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Dr. Charles Drew

No Negro blood accepted but—

When the terrible blitz raids of London in September 1940 killed and wounded thousands and an emergency call went out to America for dried blood for transfusions, it was an American Negro surgeon to whom English medical men appealed to organize and send U.S. blood plasma overseas.

No Negro blood accepted but—

When the American Red Cross set up its first blood collection center in New York for our own armed forces, it was a Negro surgeon who was selected to supervise the entire project and expand the system to every city in the U.S.

No Negro blood accepted but—

When the Japanese bombed Pearl Harbor and maimed hundreds of American soldiers and sailors, it was blood collected by a Negro surgeon that saved their lives.

—Chicago Defender, September 26, 1942

Born in 1904, Charles Drew excelled as an athlete and student at Amherst and McGill Universities. Graduating with his medical degree from McGill, he interned at the Montreal General Hospital. During this period, his interest in blood transfusion intensified while working with Dr. John Beattie, who was conducting research in that area.

Drew returned to Washington, D.C. as an instructor in pathology at Howard University and Freedmen's Hospital. At Howard, he was selected for a fellowship, which gave him the opportunity to study and continue his research on blood and blood transfusion at Columbia University. In 1940, he earned his Doctor of Medical Science Degree, and his dissertation was on the concept of "banked blood"—storing blood as plasma to increase storage life.

Previous efforts to store blood did not solve the problem of long-term storage, due to the rapid deterioration of the red cells. Refrigeration only extended the life for a couple of hours and freezing destroyed the red cells completely. While the addition of sodium citrate extended the life to several days, the quality of the blood deteriorated.

Focusing his attention on plasma—the liquid portion of blood without the cells—Drew discovered that the plasma could be stored indefinitely as there were no red cells to break down; and the absence of red cells also meant that cross-typing of blood was irrelevant.

At the start of World War II, intense efforts were underway to discover methods to get life-saving blood plasma to the front when he received a request from Dr. John Beattie, his old professor, for a supply of dried plasma for transfusions. As a result, he was selected as the medical supervisor for the "Blood for Britain" project.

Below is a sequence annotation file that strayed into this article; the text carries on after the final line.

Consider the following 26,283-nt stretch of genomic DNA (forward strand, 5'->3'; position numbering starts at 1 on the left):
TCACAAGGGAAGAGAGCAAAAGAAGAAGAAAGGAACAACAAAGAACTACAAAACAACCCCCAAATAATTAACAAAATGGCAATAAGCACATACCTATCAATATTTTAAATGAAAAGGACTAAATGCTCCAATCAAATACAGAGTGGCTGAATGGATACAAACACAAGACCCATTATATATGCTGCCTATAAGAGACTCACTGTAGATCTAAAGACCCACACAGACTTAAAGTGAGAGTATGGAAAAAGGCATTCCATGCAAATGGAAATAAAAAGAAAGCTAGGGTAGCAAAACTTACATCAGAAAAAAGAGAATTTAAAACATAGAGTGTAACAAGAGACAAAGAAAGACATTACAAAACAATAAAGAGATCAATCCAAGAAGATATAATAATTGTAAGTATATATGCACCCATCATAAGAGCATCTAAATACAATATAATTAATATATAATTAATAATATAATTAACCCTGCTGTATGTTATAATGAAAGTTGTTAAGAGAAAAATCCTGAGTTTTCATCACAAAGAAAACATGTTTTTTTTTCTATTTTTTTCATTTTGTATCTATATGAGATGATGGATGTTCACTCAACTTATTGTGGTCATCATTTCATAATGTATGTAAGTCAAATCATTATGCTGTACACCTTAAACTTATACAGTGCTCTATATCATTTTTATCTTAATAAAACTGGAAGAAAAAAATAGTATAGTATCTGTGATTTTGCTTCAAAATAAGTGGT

Upon successful completion of this project, Drew was appointed director of the American Red Cross program, in charge of blood collection for the armed forces. However, he resigned in opposition to the armed forces' ruling that the collected blood was to be segregated on the basis of race.

In 1941, he returned to teaching at Howard as a full professor. Three years later, he was appointed chief of staff at the Freedmen's Hospital. Numerous honors and awards followed until, on April 1, 1950, Charles Drew died in an automobile accident in North Carolina.
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Black Pioneers of Science and Invention, Louis Haber. Harcourt Brace Jovanivich, 1970.
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Charles Drew (Black Americans of Achievement), Robyn Mahone-Lonesome, Nathan Irvin Huggins (Editor). Chelsea House Publishers, 1990.
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Charles Drew: Life-Saving Scientist (Innovative Minds), Miles J. Shapiro. Raintree/Steck Vaughn, 1997.
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Charles Drew: Pioneer of Blood Plasma, Linda Trice. McGraw-Hill Professional Publishing, 2000.
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Charles Richard Drew, Pioneer in Blood Research, Richard Hardwick. Scribner, 1967.
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The Hidden Contributors: Black Scientists and Inventors in America, Aaron E. Klein. Doubleday, 1971.
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One Blood: The Death and Resurrection of Charles R. Drew, Spencie Love. University of North Carolina Press, 1996.
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Search for 'Charles Drew' on Amazon.com or Amazon.ca.
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